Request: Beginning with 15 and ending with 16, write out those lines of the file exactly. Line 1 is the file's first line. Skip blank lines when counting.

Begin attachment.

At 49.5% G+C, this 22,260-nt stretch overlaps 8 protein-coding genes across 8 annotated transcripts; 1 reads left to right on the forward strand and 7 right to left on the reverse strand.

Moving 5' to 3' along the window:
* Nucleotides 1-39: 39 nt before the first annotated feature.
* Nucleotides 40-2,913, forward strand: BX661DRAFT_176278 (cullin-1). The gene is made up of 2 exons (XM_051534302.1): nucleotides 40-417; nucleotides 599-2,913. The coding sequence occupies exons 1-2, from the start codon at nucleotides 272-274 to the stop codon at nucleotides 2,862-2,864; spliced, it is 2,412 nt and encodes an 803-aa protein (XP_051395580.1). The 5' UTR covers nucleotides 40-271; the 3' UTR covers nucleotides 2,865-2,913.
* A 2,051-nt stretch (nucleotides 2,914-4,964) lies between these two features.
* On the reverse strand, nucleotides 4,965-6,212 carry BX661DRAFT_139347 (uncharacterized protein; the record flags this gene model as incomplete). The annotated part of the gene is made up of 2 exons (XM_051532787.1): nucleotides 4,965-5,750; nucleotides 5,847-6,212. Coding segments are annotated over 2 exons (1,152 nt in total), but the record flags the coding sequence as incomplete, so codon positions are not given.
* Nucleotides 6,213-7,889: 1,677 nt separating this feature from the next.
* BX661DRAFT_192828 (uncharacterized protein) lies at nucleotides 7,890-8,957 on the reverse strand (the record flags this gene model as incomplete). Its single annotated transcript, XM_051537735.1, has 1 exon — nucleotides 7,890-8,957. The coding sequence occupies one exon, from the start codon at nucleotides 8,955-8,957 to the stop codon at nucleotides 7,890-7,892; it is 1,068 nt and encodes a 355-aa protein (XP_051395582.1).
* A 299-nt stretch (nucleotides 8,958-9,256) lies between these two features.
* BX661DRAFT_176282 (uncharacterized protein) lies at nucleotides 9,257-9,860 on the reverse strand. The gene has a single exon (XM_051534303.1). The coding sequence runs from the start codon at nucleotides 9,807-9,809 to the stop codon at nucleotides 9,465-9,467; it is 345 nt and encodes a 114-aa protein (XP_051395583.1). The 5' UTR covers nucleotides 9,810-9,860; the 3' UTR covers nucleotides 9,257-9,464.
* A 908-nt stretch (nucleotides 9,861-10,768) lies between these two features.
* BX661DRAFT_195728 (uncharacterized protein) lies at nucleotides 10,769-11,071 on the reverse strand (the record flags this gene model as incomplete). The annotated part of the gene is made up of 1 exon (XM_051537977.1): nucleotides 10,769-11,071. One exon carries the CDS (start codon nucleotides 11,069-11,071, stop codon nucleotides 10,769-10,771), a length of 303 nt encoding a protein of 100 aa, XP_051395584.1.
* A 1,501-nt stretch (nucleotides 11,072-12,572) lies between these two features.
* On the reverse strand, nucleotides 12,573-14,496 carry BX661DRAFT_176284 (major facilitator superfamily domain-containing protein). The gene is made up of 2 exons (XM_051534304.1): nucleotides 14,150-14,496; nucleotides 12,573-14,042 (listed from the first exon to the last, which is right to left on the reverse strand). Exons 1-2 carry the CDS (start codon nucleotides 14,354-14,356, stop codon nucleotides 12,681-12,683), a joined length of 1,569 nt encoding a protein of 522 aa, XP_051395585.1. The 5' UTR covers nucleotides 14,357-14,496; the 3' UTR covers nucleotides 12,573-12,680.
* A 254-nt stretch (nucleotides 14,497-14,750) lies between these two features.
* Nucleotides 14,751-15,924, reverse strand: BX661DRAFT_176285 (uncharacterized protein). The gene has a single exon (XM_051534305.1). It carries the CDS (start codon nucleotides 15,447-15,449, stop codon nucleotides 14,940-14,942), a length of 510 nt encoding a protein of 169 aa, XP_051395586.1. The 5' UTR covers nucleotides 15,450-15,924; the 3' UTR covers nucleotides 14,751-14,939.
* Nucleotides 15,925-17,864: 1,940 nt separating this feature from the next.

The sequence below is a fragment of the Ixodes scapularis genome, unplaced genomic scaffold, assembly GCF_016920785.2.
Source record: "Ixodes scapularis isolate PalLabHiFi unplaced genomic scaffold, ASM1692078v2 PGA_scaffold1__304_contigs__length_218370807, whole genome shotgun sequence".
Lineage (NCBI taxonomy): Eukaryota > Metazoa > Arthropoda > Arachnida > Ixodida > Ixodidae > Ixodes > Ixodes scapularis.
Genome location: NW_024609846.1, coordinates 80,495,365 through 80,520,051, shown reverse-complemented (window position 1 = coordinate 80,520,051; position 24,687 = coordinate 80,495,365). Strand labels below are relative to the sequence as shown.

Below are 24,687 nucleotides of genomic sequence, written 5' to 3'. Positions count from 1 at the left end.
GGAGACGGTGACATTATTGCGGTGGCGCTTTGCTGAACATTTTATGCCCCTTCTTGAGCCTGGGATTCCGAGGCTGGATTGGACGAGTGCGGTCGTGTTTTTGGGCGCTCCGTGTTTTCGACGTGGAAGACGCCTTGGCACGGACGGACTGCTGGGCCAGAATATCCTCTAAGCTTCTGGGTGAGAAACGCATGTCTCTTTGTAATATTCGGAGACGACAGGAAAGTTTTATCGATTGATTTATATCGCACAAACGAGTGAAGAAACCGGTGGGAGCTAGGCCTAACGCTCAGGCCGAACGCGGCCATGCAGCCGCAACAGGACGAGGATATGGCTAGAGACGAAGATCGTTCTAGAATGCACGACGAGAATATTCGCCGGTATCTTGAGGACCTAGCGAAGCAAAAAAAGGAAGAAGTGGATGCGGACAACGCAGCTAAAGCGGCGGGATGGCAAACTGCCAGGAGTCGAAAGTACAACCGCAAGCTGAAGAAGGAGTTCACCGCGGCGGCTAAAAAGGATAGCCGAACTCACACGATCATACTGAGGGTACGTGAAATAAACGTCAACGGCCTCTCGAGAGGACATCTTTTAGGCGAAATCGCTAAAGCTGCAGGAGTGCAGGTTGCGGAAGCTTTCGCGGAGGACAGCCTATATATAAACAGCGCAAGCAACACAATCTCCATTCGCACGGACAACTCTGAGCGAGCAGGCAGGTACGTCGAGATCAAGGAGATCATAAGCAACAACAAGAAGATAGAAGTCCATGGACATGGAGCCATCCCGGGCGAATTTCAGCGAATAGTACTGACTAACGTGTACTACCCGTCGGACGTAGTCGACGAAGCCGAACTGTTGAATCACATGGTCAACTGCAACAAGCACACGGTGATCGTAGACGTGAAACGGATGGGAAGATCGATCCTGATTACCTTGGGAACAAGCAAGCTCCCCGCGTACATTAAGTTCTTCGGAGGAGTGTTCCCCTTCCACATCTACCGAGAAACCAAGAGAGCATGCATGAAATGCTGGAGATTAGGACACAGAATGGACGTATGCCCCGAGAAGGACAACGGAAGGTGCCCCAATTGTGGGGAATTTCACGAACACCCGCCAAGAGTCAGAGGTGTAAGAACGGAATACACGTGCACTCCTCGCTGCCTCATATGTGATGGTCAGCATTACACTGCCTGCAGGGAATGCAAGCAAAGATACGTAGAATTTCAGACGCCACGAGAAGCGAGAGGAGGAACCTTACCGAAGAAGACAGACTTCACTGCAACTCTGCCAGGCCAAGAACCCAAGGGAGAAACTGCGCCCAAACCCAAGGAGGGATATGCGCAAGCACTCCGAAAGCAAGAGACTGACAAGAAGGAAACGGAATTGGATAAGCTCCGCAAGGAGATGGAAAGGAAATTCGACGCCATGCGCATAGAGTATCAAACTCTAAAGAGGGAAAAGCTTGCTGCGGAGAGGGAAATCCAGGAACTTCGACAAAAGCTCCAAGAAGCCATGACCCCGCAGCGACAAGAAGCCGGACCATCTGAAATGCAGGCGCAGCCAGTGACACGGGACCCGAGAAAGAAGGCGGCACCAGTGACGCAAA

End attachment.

* A 254-nt stretch (nucleotides 14,497-14,750) lies between these two features.
* Nucleotides 14,751-15,924, reverse strand: BX661DRAFT_176285 (uncharacterized protein). The gene has a single exon (XM_051534305.1). It carries the CDS (start codon nucleotides 15,447-15,449, stop codon nucleotides 14,940-14,942), a length of 510 nt encoding a protein of 169 aa, XP_051395586.1. The 5' UTR covers nucleotides 15,450-15,924; the 3' UTR covers nucleotides 14,751-14,939.